The Greatest Crass Hits In The World...Ever!
LOVE SONG FLEXI
We were recording an album called Penis Envy, the last track of which was "Lipstick On Your Penis" based on the old standard "Lipstick On Your Collar". Penis Envy was fronted by the women of the band, it was a very feminist album and "Lipstick" was about the institution of marriage being little more than prostitution. Having recorded that track, we realised it would almost certainly lead to a copyright prosecution, so we decided to completely rewrite the lyrics. What we ended up with was so convincingly schmaltzy that we had the idea of trying to sell it to a teenage romance magazine called Loving. It was one of those magazines which feeds lies to young girls, sets them up with ludicrously impossible fantasies which they can't follow, won't follow and don't follow. Magazines like that just create heartache, they remove young people from themselves, set them up to be knocked down.

Anyway, we called in at Loving's IPC offices as Creative Recordings and Sound Services (CRASS) and said "We've just made this recording and think it would be suitable for your publication." They jumped at it, saying "It's great, fantastic. We're about to do a special brides [bribes] issue. How about us doing it as a free flexi?" Which is precisely what it became. They advertised it as "Our Wedding"—an "absolute must for your wedding day". They'd bought it hook, line and stinker, but the lyrics were frightful, banal shit about the social fantasy of marriage, you know, things like never looking at other girls or guys once you've fallen for it. It was total rubbish, but they happily gave it away with their magazine. Now, what kind of loving is that? Shortly afterwards a friend in Fleet Street exposed the scam and The Star printed the glorious headline "Band of Hate's Loving Message". I think there were a few sackings at Loving magazine.
 
THATCHERGATE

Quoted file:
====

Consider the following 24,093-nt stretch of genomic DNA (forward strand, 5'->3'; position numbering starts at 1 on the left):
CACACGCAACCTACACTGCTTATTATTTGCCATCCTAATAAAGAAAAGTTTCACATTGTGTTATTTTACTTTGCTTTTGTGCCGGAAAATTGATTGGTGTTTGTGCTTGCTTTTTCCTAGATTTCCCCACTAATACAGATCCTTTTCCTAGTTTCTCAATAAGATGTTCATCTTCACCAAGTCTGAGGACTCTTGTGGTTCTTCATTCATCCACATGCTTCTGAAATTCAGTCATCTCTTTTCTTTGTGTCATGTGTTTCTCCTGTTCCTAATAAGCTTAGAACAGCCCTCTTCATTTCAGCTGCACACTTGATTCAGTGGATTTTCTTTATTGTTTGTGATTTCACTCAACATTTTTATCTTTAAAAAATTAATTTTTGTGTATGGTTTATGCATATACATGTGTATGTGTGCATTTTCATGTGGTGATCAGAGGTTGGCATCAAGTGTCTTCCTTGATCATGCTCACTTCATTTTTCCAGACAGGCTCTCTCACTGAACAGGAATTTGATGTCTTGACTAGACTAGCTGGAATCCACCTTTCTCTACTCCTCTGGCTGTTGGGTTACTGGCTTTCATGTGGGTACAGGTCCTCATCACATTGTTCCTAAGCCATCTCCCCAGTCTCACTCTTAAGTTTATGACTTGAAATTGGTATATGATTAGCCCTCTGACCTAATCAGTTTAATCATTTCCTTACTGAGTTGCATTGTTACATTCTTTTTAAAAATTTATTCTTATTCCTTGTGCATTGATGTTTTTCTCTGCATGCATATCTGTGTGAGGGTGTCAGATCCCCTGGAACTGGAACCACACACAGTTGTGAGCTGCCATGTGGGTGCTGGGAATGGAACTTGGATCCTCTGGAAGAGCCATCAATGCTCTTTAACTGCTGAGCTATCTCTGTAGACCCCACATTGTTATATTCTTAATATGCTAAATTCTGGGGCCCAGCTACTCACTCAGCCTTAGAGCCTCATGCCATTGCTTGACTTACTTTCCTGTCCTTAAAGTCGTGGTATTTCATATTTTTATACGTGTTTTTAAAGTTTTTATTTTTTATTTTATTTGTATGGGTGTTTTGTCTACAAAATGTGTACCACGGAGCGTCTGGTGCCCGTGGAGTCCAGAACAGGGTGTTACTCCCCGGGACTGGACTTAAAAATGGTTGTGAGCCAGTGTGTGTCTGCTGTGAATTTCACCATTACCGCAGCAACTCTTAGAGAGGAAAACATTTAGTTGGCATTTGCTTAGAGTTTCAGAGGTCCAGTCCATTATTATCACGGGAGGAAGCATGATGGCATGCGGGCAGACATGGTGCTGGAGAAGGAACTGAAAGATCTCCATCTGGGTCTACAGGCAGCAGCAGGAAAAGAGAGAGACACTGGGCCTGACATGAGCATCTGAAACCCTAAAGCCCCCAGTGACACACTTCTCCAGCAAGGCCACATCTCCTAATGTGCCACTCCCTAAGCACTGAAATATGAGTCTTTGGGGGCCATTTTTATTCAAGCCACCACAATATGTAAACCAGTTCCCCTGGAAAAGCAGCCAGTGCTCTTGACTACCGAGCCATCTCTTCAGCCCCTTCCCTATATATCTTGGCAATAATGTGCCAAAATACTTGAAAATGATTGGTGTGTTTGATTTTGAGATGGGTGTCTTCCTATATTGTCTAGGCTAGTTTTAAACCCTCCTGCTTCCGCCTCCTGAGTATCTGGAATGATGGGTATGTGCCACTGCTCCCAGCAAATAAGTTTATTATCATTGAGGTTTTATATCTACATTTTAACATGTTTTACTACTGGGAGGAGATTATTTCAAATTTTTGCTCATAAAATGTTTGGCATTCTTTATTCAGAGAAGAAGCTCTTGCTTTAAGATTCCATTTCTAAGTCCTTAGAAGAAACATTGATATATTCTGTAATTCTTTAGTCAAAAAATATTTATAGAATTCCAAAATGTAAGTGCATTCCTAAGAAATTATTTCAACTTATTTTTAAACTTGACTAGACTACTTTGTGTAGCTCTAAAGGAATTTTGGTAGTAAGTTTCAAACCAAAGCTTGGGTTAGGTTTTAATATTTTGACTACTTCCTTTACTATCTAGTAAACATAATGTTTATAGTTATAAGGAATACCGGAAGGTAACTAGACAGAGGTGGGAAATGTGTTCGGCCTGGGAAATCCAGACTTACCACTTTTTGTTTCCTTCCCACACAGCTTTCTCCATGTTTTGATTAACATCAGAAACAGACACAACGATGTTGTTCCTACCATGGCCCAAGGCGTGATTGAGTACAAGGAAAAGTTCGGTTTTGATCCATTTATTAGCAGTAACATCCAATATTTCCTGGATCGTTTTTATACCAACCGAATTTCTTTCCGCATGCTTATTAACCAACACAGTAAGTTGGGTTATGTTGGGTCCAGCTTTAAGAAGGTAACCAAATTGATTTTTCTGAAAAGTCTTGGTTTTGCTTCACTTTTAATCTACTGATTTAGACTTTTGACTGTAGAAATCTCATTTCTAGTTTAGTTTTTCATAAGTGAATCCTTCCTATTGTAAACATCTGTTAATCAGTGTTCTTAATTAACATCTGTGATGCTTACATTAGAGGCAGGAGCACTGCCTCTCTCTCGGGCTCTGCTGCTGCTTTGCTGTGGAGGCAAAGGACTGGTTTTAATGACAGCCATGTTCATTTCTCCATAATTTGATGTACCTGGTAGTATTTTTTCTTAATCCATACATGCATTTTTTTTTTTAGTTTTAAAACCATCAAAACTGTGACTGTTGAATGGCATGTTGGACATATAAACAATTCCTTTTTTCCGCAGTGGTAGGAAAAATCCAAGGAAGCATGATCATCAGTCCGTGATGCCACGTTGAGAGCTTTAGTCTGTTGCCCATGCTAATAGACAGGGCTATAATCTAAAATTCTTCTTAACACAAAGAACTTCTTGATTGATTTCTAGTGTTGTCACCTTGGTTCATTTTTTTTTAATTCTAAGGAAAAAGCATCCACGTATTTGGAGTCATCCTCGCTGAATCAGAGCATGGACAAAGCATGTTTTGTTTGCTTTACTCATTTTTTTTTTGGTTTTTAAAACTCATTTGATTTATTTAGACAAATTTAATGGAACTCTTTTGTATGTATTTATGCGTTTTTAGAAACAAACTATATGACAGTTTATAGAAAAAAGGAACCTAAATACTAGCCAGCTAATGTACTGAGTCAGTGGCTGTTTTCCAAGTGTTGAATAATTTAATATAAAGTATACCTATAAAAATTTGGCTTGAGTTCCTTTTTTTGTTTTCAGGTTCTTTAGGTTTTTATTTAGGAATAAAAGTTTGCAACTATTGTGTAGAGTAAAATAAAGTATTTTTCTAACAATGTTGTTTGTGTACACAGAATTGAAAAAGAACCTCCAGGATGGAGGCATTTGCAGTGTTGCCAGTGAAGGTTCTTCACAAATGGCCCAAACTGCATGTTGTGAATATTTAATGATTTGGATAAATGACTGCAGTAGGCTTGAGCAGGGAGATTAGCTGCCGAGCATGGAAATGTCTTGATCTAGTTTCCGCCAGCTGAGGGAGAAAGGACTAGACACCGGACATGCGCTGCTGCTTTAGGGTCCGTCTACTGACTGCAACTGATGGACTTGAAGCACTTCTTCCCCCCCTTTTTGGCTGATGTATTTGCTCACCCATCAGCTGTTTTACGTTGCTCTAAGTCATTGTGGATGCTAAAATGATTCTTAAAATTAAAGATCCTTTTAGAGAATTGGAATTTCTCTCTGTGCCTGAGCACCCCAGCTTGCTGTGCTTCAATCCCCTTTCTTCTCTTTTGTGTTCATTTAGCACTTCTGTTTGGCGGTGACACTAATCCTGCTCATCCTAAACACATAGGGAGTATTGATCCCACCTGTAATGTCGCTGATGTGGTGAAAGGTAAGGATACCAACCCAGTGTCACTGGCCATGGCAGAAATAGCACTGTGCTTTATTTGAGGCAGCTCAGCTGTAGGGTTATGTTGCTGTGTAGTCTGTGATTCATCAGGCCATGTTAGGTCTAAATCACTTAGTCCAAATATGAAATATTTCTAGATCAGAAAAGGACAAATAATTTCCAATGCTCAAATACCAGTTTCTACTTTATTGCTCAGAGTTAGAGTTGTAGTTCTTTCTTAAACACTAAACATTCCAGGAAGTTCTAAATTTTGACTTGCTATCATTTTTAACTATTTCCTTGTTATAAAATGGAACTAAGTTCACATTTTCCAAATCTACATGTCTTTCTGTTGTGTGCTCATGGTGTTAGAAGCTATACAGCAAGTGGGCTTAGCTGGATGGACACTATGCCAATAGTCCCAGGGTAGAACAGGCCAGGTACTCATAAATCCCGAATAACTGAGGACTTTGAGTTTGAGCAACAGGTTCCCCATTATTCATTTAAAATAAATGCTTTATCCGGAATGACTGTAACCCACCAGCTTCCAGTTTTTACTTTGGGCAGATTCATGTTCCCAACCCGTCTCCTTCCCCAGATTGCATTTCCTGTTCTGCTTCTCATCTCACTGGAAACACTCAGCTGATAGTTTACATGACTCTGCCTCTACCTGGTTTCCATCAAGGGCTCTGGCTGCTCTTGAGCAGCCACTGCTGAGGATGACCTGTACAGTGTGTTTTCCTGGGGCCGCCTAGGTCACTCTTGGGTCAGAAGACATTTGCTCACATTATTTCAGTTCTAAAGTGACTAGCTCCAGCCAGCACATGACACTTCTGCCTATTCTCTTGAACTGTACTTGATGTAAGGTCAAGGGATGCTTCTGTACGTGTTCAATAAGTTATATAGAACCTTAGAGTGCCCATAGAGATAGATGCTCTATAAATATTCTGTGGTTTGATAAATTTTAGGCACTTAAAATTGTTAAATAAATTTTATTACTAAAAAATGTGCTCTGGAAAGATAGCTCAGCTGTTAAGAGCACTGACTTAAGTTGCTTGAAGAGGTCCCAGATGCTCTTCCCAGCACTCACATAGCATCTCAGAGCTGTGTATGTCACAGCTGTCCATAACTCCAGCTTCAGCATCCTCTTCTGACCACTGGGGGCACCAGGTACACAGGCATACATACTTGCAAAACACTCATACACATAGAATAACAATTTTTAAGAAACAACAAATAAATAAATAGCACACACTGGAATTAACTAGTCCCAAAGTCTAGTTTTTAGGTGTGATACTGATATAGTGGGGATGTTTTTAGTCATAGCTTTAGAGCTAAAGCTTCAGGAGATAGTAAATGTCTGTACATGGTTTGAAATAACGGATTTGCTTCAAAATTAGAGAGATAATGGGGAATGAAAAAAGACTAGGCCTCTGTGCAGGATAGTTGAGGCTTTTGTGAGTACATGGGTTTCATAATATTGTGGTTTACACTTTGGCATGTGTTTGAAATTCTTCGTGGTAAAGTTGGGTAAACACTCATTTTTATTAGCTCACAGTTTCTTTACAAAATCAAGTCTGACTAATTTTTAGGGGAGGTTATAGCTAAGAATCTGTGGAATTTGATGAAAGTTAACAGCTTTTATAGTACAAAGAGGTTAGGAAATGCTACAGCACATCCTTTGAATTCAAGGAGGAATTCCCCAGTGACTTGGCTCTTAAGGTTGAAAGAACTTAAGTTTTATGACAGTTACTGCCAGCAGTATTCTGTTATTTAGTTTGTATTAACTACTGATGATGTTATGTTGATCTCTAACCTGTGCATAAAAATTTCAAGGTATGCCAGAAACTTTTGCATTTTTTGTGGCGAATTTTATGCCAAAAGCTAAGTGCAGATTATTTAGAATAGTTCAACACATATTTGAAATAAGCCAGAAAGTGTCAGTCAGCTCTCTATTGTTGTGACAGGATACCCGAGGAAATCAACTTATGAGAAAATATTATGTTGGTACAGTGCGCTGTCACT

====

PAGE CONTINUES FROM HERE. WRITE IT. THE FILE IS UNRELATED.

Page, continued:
We wanted to come up with something which might get rid of Thatcher. It was just after the Falklands charade, when she was about to get re-elected. We were told something we knew could seriously dent the Thatcher Empire. Allegedly, the Navy had allowed HMS Sheffield to be blown out of the water by not informing them that an incoming Exocet missile had been picked up on the radar. The other three boats in the grouping were informed and took defensive action. Why? Because one of the ships was the Invincible and on board was Prince Andrew. Given that the information was classified, we decided the only way to make it public was to fake a telephone conversation between Thatcher and Reagan. We edited bits and pieces from speeches made by the two of them, creating a conversation which included all the details of the Sheffield. We then sent out tapes to all the major European newspapers, but nothing happened. Thatcher was re-elected, but then, six months down the line, the US State Department announced that they were in possession of KGB tapes "produced to destroy democracy as we know it". It soon became obvious that it was our tape they were talking about. It was frightening. A bunch of anarchist jokers sparking off a world war? Anyway, the same KGB story eventually broke in the British press and it wasn't long before The Observer got in touch with us, asking whether we knew anything about the tapes. It was unbelievable. The whole operation had been carried out in absolute secrecy, but somehow or other they'd managed to pin it onto us. After a gruelling day of negotiations, we agreed to admit responsibility if they would print the Sheffield details in their article, which, true to their word, they did. We did our best to expose the story but even now it's an issue which has never really been given full and proper investigation.